Most Disappointing, Women: No. 5 seed and new Wimbledon champ Petra Kvitova has won exactly two matches since her masterful, poised performance in London. She was bounced out at this last major of the year in the first round by Alexandra Dulgheru, who promptly lost her next match to Monica Niculescu.
Clearly, Kvitova is still walking on clouds, and what would you take, if offered this choice: a semi at Wimbledon and a semi at the U.S. Open or a title at Wimbledon and a first-round loss in New York? It kind of puts things in perspective, but it's still a pity that Kvitova has mentally checked out.
First runner-up: Li Na, who went into a swoon shortly after she made the Australian Open final and again after she won Roland Garros. In each case, the impact of her achievement and the rewards it brought her ruined Li's focus and determination. Imagine if something terrible instead of great happened to her!
Best Tiebreaker, Men: No question, the wild first-set tiebreaker won by Novak Djokovic over Alexandr Dolgopolov, 16-14. A pity they couldn't last for four more points and thus re-enact the Battle of 18-16. But that's alright—theirs was a vastly more entertaining if less dramatic tiebreaker than that Borg-McEnroe epic in 1980.
Best Tiebreaker, Women: Flavia Pennetta might have locked this up with her comeback from 0-5 and then 2-6 down against Peng Shuai (Pennetta prevailed in that tiebreaker, 8-5), but you still have to go with what the WTA calls the longest tiebreaker in women's Slam history—Maria Kirilenko's 17-15 triumph over Sam Stosur. Incidentally, Stosur recovered brilliantly after losing that tiebreaker to even the match at a set apiece, winning the third set, 6-3.
Most Improved, Men: Janko Tisparevic recently revealed that he's re-dedicated himself and is bent on becoming a Top 20 player, then "attacking" the Top 10. He admitted that he was moved to make that decision because of what his pal Djokovic has accomplished. Ordinarily, that would almost guarantee that a guy like Tipsarevic would sink from sight, but not this time. Tipsarevic has battled his way to the quarterfinals, with back-to-back Ws over Tomas Berdych and Juan Carlos Ferrero. Unfortunately, he has Djokovic next. Expect him to roll over for his hero.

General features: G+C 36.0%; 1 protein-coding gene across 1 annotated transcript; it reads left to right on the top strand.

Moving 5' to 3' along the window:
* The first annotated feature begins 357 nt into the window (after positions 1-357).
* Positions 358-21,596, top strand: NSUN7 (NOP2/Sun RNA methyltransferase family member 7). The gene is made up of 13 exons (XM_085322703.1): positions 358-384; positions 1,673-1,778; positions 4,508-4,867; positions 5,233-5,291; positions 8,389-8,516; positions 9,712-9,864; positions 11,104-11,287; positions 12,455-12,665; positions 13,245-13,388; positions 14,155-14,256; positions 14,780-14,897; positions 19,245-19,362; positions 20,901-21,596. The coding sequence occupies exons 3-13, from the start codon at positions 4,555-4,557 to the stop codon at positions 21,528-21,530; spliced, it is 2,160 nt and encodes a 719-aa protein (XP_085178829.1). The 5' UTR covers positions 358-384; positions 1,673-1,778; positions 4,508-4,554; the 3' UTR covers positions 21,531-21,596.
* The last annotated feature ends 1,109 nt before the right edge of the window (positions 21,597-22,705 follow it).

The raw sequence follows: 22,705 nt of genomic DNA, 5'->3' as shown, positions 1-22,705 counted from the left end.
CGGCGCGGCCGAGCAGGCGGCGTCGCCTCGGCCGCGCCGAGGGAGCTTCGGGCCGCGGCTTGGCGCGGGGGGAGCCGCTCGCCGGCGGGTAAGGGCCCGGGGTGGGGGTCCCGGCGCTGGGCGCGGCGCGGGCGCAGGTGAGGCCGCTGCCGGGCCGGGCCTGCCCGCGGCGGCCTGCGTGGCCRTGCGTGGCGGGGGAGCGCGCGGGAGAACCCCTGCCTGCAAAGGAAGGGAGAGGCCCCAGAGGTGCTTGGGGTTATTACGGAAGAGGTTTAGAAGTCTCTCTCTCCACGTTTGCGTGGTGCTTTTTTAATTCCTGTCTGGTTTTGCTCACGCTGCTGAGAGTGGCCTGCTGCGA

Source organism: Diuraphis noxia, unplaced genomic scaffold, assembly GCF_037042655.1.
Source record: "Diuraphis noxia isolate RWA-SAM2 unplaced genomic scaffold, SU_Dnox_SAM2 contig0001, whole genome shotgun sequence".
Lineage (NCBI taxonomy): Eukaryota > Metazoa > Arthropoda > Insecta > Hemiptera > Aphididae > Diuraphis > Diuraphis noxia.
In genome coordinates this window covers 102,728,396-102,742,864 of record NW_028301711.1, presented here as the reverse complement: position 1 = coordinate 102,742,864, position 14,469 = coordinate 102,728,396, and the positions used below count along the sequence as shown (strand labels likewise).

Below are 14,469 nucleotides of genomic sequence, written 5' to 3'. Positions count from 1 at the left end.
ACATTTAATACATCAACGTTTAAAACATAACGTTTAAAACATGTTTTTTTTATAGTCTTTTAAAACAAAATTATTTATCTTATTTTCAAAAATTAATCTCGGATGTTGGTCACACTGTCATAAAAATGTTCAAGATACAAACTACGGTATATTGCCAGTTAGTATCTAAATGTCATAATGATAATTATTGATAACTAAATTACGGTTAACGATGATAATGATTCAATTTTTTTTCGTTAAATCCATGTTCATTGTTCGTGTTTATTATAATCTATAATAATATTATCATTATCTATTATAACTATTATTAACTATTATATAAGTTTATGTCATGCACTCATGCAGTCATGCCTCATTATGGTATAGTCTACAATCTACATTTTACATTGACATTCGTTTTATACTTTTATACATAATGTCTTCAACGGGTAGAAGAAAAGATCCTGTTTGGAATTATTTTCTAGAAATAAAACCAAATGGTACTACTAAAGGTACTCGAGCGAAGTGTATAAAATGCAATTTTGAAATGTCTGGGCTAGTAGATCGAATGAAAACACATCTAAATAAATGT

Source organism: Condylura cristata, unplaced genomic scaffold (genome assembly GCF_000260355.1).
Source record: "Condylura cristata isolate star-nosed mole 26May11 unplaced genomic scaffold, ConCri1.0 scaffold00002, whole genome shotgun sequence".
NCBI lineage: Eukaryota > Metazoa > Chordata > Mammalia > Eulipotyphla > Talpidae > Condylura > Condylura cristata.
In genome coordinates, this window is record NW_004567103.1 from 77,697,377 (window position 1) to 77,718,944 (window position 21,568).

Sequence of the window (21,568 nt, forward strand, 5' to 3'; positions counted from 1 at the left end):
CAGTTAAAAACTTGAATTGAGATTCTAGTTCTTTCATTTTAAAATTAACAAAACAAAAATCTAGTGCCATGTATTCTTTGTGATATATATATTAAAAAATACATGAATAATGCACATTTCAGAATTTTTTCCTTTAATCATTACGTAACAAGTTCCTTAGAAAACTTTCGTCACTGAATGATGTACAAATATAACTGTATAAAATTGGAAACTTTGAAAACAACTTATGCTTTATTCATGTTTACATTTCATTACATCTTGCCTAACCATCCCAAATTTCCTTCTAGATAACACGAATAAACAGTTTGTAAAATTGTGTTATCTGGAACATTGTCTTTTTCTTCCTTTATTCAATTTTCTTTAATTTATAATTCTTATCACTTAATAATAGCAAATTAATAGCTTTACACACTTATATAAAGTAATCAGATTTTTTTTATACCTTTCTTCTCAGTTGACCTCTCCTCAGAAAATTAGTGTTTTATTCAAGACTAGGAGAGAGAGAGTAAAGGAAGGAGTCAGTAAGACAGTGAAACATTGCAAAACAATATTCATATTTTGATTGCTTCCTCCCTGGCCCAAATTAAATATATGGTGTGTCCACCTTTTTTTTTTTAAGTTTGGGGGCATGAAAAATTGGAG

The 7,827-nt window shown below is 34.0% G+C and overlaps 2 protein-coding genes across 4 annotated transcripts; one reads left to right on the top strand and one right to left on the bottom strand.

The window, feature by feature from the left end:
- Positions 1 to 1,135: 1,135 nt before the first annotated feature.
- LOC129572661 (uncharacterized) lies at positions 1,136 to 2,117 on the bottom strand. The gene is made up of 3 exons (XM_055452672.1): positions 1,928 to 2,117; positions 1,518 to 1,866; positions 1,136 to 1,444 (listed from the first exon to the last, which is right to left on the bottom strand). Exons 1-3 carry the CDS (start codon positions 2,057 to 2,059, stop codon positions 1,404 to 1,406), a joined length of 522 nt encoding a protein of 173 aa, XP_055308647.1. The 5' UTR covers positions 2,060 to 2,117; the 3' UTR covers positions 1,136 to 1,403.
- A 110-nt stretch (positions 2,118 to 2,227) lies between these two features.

Most Improved, Women: Caroline Wozniacki appeared to be in deep trouble a week before the start of the U.S Open, having had a terrible (by her standard) summer. But she won New Haven for the fourth time just a week before the Open began and she's been playing terrific tennis ever since. She blew away her first three opponents and then survived a stiff challenge from former champ and ever-dangerous Svetlana Kuznetsova to make the quarters.
First runner-up: The woman Wozniacki plays next, Andrea Petkovic.
Funniest Moment of the Tournament: Rafael Nadal slipping down in his chair like water disappearing into a puddle under the table in the press interview room, the victim of—thank God—nothing more serious than a vicious cramp.
Least Surprising Performance, Men: Sure, Djokovic is still on a roll, as expected, but then he's a young guy just coming into his own. So I'd rather pick Roger Federer, who recently turned 30 and is often written off by pundits. Still, class will tell, and Federer has it. Can anyone be surprised by that he's playing great tennis and laying in wait for Djokovic, given the record this guy has amassed?
Least Surprising Performance, Women: When Serena Williams returned to action on the hard courts after losing to Marion Bartoli at Wimbledon, many people said, "You just watch, she's going to crush everyone in her path and win the U.S. Open." She's well on her way.
Quote of the Tournament: At a time when players are given to taking quick umbrage at even the slightest hint of being underestimated or taken for granted, check out what Djokovic said about having been relegated to overcrowded, relatively chaotic Louis Armstrong stadium for his tantalizing fourth-round battle with mercurial Alexandr Dolgopolov: "I was happy to experience the Armstrong court again. Sometimes it's really nice to be on the smaller court where the crowd is closer to the court, where you can feel them."
Does this guy have a great attitude or what?